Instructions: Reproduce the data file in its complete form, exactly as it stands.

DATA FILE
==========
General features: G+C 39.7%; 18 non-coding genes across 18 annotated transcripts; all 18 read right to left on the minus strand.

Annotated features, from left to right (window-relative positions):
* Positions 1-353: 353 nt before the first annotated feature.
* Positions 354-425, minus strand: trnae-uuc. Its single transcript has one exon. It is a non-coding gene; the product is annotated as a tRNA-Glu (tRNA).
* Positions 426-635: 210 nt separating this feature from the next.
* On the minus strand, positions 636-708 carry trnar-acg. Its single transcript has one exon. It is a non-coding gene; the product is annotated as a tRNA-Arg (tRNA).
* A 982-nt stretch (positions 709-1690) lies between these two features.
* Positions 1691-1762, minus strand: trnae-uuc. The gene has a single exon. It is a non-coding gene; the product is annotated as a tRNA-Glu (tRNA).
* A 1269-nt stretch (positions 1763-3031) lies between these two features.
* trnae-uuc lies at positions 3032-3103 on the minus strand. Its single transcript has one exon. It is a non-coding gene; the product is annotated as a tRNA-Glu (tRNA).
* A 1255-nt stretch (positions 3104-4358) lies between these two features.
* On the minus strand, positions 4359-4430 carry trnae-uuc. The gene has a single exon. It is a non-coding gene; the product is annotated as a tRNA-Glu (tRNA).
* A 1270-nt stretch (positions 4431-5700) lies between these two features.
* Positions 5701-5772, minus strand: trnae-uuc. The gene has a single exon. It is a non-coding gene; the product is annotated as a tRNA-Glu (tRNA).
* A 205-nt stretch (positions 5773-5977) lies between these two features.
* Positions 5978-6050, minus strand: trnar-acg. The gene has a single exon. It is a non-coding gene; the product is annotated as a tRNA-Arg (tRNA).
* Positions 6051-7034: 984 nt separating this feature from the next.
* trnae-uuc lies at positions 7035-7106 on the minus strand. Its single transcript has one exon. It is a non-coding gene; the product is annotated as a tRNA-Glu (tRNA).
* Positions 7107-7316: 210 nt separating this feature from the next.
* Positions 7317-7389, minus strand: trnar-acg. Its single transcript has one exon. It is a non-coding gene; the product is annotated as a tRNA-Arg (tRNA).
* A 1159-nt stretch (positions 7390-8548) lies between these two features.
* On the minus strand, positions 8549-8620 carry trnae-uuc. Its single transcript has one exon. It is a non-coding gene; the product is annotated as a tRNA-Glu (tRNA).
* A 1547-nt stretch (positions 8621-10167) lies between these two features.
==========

General features: G+C 39.7%; 18 non-coding genes across 18 annotated transcripts; all 18 read right to left on the minus strand.

Annotated features, from left to right (window-relative positions):
* Positions 1-353: 353 nt before the first annotated feature.
* Positions 354-425, minus strand: trnae-uuc. Its single transcript has one exon. It is a non-coding gene; the product is annotated as a tRNA-Glu (tRNA).
* Positions 426-635: 210 nt separating this feature from the next.
* On the minus strand, positions 636-708 carry trnar-acg. Its single transcript has one exon. It is a non-coding gene; the product is annotated as a tRNA-Arg (tRNA).
* A 982-nt stretch (positions 709-1690) lies between these two features.
* Positions 1691-1762, minus strand: trnae-uuc. The gene has a single exon. It is a non-coding gene; the product is annotated as a tRNA-Glu (tRNA).
* A 1269-nt stretch (positions 1763-3031) lies between these two features.
* trnae-uuc lies at positions 3032-3103 on the minus strand. Its single transcript has one exon. It is a non-coding gene; the product is annotated as a tRNA-Glu (tRNA).
* A 1255-nt stretch (positions 3104-4358) lies between these two features.
* On the minus strand, positions 4359-4430 carry trnae-uuc. The gene has a single exon. It is a non-coding gene; the product is annotated as a tRNA-Glu (tRNA).
* A 1270-nt stretch (positions 4431-5700) lies between these two features.
* Positions 5701-5772, minus strand: trnae-uuc. The gene has a single exon. It is a non-coding gene; the product is annotated as a tRNA-Glu (tRNA).
* A 205-nt stretch (positions 5773-5977) lies between these two features.
* Positions 5978-6050, minus strand: trnar-acg. The gene has a single exon. It is a non-coding gene; the product is annotated as a tRNA-Arg (tRNA).
* Positions 6051-7034: 984 nt separating this feature from the next.
* trnae-uuc lies at positions 7035-7106 on the minus strand. Its single transcript has one exon. It is a non-coding gene; the product is annotated as a tRNA-Glu (tRNA).
* Positions 7107-7316: 210 nt separating this feature from the next.
* Positions 7317-7389, minus strand: trnar-acg. Its single transcript has one exon. It is a non-coding gene; the product is annotated as a tRNA-Arg (tRNA).
* A 1159-nt stretch (positions 7390-8548) lies between these two features.
* On the minus strand, positions 8549-8620 carry trnae-uuc. Its single transcript has one exon. It is a non-coding gene; the product is annotated as a tRNA-Glu (tRNA).
* A 1547-nt stretch (positions 8621-10167) lies between these two features.